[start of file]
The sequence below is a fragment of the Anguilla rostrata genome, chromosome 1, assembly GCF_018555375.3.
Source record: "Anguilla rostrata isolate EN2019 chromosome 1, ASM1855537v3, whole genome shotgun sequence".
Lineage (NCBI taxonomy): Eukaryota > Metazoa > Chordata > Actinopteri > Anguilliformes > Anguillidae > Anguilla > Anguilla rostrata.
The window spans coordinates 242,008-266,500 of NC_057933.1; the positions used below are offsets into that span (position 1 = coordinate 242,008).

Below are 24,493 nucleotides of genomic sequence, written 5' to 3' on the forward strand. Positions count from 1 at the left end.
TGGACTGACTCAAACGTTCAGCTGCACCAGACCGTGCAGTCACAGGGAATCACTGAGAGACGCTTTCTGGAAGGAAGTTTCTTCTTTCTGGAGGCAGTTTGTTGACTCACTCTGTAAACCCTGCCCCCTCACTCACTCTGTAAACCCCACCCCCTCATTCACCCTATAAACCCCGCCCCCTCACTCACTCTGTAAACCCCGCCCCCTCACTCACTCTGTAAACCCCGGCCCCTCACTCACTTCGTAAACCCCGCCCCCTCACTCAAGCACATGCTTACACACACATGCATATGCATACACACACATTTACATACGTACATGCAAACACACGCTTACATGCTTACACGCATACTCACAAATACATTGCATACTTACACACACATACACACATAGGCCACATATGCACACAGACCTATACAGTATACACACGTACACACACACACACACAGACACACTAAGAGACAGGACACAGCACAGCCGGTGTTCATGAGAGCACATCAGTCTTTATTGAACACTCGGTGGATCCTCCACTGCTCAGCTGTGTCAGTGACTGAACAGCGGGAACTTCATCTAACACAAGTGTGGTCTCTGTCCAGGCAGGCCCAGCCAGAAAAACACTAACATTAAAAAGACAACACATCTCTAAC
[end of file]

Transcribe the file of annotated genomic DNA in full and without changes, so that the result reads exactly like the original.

The sequence below is a fragment of the Anguilla rostrata genome, chromosome 1, assembly GCF_018555375.3.
Source record: "Anguilla rostrata isolate EN2019 chromosome 1, ASM1855537v3, whole genome shotgun sequence".
Lineage (NCBI taxonomy): Eukaryota > Metazoa > Chordata > Actinopteri > Anguilliformes > Anguillidae > Anguilla > Anguilla rostrata.
The window spans coordinates 242,008-266,500 of NC_057933.1; the positions used below are offsets into that span (position 1 = coordinate 242,008).

Below are 24,493 nucleotides of genomic sequence, written 5' to 3' on the forward strand. Positions count from 1 at the left end.
TGGACTGACTCAAACGTTCAGCTGCACCAGACCGTGCAGTCACAGGGAATCACTGAGAGACGCTTTCTGGAAGGAAGTTTCTTCTTTCTGGAGGCAGTTTGTTGACTCACTCTGTAAACCCTGCCCCCTCACTCACTCTGTAAACCCCACCCCCTCATTCACCCTATAAACCCCGCCCCCTCACTCACTCTGTAAACCCCGCCCCCTCACTCACTCTGTAAACCCCGGCCCCTCACTCACTTCGTAAACCCCGCCCCCTCACTCAAGCACATGCTTACACACACATGCATATGCATACACACACATTTACATACGTACATGCAAACACACGCTTACATGCTTACACGCATACTCACAAATACATTGCATACTTACACACACATACACACATAGGCCACATATGCACACAGACCTATACAGTATACACACGTACACACACACACACACAGACACACTAAGAGACAGGACACAGCACAGCCGGTGTTCATGAGAGCACATCAGTCTTTATTGAACACTCGGTGGATCCTCCACTGCTCAGCTGTGTCAGTGACTGAACAGCGGGAACTTCATCTAACACAAGTGTGGTCTCTGTCCAGGCAGGCCCAGCCAGAAAAACACTAACATTAAAAAGACAACACATCTCTAAC